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Investor’s Guild
Investor’s Guild

Preparation: Q4 earnings are almost here

Preparation: Q4 earnings are almost here

Wednesday, January 10, 2024 by Stephanie Guild, CFASteph is a Wall Street alum and head of investment strategy for Robinhood.
Hiraman/Getty Images
Hiraman/Getty Images

No matter what it is, you do better when you prepare. Be it a job interview, a game, an exam or even potentially bad news, practicing, making mistakes, considering alternatives and working on yourself leads to better outcomes. Maybe it’s because doing it builds your confidence—and that’s the real key ingredient.

Similarly, preparing for earnings season is important for a portfolio. Q4 2023 earnings season will officially kick off this Friday, with several banks reporting that day, as is customary. The number of companies reporting will then steadily grow over the following weeks. 

So why prepare for earnings? Because, earnings provide valuable insight into a company’s future, which is what you invest in when you buy a stock. Make sure you: 1) know the date when each of the companies in your portfolio reports earnings,  2) what’s expected by the market, and  3) whether you believe the company could end up reporting better or worse than what is already expected. 

And, most importantly for this season, pay attention to what a company says about their own expectations for the future. This will influence the stock price more than what they report about the past. For the full year 2024, S&P 500 earnings are estimated to be 12% higher than last year. I think it could end up being lower than that - more like mid-single digits.

But, to help in the preparation for Q4 earnings season, here’s some data about the expectations for this quarter’s earnings for both the market and its sectors:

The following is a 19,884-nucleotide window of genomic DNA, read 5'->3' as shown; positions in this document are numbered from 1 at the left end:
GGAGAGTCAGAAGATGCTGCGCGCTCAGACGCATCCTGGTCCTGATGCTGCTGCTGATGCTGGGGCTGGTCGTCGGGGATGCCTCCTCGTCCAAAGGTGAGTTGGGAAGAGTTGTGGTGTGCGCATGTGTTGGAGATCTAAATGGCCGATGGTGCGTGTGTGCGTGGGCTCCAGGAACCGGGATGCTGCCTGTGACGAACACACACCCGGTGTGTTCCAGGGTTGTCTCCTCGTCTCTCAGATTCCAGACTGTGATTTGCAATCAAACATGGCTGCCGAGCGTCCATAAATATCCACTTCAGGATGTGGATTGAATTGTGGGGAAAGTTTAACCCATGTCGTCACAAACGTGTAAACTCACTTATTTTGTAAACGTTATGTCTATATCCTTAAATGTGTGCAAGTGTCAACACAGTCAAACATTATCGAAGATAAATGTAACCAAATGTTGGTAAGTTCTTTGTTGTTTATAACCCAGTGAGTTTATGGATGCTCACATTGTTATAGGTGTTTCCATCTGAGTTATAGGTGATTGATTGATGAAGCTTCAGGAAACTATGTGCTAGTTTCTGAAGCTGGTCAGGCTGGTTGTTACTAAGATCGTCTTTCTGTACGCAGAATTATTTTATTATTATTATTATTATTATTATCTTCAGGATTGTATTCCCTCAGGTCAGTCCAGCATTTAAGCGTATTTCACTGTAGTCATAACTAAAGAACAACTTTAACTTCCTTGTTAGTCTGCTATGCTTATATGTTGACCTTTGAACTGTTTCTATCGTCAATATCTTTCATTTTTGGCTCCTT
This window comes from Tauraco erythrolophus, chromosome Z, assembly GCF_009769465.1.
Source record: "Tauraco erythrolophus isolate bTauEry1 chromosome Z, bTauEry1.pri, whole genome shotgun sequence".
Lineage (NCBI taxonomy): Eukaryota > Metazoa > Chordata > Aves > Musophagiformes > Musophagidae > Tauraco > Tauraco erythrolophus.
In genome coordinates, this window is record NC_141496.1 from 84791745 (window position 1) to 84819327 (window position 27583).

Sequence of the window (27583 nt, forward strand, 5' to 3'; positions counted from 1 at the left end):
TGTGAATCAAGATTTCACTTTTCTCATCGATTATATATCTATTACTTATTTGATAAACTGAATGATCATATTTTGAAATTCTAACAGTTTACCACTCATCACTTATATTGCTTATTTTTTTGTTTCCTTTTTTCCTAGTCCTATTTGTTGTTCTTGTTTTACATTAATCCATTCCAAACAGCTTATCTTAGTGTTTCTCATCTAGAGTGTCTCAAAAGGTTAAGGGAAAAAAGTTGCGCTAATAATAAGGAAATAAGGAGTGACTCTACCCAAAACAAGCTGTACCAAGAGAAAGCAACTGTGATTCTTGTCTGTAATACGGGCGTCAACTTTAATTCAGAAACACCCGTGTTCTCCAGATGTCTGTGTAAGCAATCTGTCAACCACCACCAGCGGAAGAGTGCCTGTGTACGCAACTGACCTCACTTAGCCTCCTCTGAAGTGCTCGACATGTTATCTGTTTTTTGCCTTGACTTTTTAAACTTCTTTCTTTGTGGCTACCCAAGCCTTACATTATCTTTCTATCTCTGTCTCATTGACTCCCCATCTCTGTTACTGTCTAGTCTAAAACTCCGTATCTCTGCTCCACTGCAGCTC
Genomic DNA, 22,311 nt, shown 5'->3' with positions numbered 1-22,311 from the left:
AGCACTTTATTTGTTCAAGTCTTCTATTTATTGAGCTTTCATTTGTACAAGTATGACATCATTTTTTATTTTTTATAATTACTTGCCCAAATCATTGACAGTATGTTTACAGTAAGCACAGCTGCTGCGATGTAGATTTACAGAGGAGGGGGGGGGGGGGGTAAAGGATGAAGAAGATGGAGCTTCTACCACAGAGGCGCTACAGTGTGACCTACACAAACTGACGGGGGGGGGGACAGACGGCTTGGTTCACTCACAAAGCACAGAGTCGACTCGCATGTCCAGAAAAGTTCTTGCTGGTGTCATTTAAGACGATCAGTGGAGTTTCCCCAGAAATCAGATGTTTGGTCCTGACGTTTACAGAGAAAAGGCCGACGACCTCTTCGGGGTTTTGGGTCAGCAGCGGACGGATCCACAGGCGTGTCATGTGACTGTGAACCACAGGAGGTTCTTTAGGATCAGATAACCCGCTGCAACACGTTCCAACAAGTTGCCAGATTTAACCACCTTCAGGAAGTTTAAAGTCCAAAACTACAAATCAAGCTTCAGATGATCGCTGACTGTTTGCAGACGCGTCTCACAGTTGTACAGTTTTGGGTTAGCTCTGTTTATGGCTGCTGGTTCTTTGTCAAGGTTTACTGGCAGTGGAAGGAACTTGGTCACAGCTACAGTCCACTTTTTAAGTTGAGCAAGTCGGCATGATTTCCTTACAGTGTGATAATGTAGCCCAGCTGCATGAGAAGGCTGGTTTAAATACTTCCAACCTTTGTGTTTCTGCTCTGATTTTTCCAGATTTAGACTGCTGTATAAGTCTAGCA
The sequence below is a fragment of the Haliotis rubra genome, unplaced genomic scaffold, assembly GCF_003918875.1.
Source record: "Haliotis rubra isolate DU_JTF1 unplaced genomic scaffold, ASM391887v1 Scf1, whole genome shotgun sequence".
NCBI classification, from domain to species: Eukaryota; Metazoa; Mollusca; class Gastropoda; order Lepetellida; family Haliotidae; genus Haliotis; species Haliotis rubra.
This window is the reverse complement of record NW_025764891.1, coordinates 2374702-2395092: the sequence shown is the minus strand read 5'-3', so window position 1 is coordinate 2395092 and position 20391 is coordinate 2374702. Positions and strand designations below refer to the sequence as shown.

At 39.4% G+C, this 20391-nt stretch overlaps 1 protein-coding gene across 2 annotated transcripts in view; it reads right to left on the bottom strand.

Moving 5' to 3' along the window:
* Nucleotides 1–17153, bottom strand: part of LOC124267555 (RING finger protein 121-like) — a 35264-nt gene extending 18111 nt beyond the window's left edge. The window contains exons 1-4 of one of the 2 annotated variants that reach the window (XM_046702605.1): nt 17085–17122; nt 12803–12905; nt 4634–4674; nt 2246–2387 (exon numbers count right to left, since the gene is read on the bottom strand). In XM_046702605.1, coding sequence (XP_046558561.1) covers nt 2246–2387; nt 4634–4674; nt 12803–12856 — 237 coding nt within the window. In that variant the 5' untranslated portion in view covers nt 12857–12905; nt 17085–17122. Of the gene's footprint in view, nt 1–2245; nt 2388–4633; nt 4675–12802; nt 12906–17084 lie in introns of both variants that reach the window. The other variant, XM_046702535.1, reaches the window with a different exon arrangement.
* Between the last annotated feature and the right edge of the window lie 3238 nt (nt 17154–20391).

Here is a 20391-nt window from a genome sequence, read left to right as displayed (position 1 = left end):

• For Q4 2023, S&P 500 company earnings are expected to increase in aggregate by a small 1.2%. This growth rate is 84% lower than was expected back in September, when the expected year-over-year growth rate was 7.5%. 

    • The Energy, Materials, and Healthcare sectors are expected to show negative growth, while Comm. Services is expected to have the highest increase. 

    • While this seems like bad news on the surface, it’s pretty typical to see earnings expectations fall as the reporting dates near. And the lower expectations, the easier it could be to do better than them.

  • The market is a forward discounting mechanism. So future earnings often matter more when it comes to current stock prices. Looking at the earnings growth for future quarters (below), earnings growth expectations have fallen since September for three of the next four quarters, but remain well above the historical average of 1.5-2%.

    • The one exception is earnings growth for Q4 2024. A year from now, earnings are expected to grow even more than was thought back in September—from 13% to 18%.

  • This shift coincided with the market rally that kicked off at the end of October 2023, which also coincided with a drop in interest rates and expectations of future interest rates (reminder: the direction of interest rates impacts stock prices, when one rises the other tends to fall).

  • So I dove a little deeper in this shift of expectations one year from now. 

    • Earnings growth is expected to be greatest in the healthcare, materials, and consumer discretionary sectors (in that order) — quite opposite to the expected earnings growth by sector for this upcoming quarter. 

    • And these same sectors saw the biggest increase in expectations for Q4 2024, over the September to today period. Most noticeable is healthcare, in bright green, moving from a 7% earnings growth expectation to 30%. 

I suggest paying special attention to stocks you own in these sectors that have gained the most in positive sentiment. My view is those in the healthcare and consumer discretionary sectors could keep up with the higher expectations, while materials and industrials might not.  

While earnings are just one way to analyze a company, every stock is different and expectations matter. Preparing and knowing what’s already baked in to prices can be helpful for your portfolio—and your financial confidence.

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